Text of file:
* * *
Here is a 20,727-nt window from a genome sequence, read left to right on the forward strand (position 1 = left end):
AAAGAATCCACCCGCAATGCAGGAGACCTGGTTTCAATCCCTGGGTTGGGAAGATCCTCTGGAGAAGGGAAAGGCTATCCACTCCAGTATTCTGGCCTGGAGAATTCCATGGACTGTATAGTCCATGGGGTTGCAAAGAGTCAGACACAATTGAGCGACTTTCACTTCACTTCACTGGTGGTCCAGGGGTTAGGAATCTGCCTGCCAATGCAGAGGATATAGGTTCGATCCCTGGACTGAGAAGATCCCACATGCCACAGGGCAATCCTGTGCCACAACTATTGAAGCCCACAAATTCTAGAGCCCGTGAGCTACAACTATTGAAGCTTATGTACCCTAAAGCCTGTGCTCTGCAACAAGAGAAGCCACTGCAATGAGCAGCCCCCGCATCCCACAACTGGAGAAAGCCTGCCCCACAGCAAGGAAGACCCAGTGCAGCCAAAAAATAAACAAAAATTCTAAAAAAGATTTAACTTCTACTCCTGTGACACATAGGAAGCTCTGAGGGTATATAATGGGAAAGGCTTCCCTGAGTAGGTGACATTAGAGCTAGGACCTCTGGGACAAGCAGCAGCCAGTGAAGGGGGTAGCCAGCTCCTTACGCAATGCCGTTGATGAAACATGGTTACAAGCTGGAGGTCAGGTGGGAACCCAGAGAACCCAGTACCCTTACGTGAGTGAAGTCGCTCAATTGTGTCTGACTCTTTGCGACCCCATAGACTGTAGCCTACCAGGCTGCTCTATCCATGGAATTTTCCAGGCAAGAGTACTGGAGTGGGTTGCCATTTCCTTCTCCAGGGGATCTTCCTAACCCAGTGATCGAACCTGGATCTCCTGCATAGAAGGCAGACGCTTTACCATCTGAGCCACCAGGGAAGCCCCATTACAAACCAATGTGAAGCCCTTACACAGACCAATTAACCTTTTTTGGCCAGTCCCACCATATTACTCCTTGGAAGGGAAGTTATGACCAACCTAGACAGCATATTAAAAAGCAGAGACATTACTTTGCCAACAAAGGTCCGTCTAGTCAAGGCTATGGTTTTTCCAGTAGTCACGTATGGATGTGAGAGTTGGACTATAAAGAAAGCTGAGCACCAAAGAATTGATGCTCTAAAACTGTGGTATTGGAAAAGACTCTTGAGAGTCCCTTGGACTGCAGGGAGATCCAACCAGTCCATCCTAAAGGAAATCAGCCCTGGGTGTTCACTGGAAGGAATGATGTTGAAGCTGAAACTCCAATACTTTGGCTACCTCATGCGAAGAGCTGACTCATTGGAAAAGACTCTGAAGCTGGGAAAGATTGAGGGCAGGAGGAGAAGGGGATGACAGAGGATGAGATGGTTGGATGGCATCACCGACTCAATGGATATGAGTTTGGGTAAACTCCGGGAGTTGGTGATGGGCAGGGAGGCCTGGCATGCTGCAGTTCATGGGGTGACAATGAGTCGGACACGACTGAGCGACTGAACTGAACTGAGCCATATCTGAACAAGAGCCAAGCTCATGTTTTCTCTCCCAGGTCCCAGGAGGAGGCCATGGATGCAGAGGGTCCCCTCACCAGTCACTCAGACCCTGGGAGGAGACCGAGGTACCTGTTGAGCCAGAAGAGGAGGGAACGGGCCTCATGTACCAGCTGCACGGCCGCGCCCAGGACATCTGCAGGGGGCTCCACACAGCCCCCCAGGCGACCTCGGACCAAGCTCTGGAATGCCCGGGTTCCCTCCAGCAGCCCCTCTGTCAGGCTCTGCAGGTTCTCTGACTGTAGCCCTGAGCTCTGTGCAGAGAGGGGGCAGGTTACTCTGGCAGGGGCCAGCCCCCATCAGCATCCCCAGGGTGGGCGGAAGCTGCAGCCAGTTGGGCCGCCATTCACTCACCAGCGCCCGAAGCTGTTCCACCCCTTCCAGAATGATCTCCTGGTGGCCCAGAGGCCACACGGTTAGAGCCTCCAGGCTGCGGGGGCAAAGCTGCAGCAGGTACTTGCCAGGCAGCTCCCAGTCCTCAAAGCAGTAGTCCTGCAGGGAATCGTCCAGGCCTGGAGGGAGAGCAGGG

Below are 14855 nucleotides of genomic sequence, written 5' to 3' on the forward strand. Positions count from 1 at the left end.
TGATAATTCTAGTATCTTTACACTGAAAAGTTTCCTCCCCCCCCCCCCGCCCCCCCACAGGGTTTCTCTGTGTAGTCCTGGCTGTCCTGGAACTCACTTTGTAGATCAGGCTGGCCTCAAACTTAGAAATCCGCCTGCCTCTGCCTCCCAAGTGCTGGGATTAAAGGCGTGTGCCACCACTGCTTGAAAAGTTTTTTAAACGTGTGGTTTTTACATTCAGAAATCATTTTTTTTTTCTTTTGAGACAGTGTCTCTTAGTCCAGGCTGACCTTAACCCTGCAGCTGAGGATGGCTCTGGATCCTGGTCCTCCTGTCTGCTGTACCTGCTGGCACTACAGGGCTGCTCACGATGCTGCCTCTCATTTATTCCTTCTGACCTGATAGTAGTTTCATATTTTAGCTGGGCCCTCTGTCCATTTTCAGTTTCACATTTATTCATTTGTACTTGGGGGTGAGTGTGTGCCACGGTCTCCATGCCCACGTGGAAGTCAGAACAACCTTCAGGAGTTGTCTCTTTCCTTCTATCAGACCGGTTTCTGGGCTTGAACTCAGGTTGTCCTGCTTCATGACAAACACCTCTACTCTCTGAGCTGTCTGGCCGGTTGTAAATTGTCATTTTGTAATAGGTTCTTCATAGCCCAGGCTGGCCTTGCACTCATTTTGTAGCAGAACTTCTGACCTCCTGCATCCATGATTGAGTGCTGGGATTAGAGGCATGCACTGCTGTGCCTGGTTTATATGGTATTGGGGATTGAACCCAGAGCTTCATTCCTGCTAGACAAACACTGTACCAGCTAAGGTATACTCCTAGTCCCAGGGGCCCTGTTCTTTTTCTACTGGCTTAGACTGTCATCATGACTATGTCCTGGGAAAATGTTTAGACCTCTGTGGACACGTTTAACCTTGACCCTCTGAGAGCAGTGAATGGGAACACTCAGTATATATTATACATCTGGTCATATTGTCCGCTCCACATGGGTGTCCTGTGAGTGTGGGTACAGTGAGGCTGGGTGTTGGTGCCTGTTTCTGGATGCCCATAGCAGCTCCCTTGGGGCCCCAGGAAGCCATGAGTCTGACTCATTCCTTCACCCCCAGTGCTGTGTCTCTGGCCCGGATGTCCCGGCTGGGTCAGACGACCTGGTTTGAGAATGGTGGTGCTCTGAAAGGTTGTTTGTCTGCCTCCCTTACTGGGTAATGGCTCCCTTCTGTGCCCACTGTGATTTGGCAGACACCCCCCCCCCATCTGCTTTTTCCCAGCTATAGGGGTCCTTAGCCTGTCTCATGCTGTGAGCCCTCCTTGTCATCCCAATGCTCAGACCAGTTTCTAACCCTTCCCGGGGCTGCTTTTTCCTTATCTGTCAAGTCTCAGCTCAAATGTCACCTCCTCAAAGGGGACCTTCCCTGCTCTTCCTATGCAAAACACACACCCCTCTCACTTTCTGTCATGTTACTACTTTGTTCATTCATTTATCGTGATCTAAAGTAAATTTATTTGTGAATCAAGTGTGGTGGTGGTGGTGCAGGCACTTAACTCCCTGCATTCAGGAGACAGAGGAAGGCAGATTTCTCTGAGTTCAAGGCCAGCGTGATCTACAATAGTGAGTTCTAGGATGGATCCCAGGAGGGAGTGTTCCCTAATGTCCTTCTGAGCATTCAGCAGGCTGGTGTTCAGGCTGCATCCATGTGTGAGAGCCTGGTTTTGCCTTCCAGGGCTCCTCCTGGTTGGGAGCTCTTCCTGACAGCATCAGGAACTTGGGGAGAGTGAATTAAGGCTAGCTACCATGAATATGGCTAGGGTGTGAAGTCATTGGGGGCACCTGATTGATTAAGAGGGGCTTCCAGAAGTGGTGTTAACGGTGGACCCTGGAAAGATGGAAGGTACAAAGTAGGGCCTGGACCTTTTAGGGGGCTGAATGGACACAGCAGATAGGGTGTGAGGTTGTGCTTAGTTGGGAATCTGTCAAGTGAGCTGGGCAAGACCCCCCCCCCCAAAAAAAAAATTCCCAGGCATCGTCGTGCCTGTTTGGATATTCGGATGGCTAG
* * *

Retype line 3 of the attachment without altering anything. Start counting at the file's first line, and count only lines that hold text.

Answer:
Below are 14855 nucleotides of genomic sequence, written 5' to 3' on the forward strand. Positions count from 1 at the left end.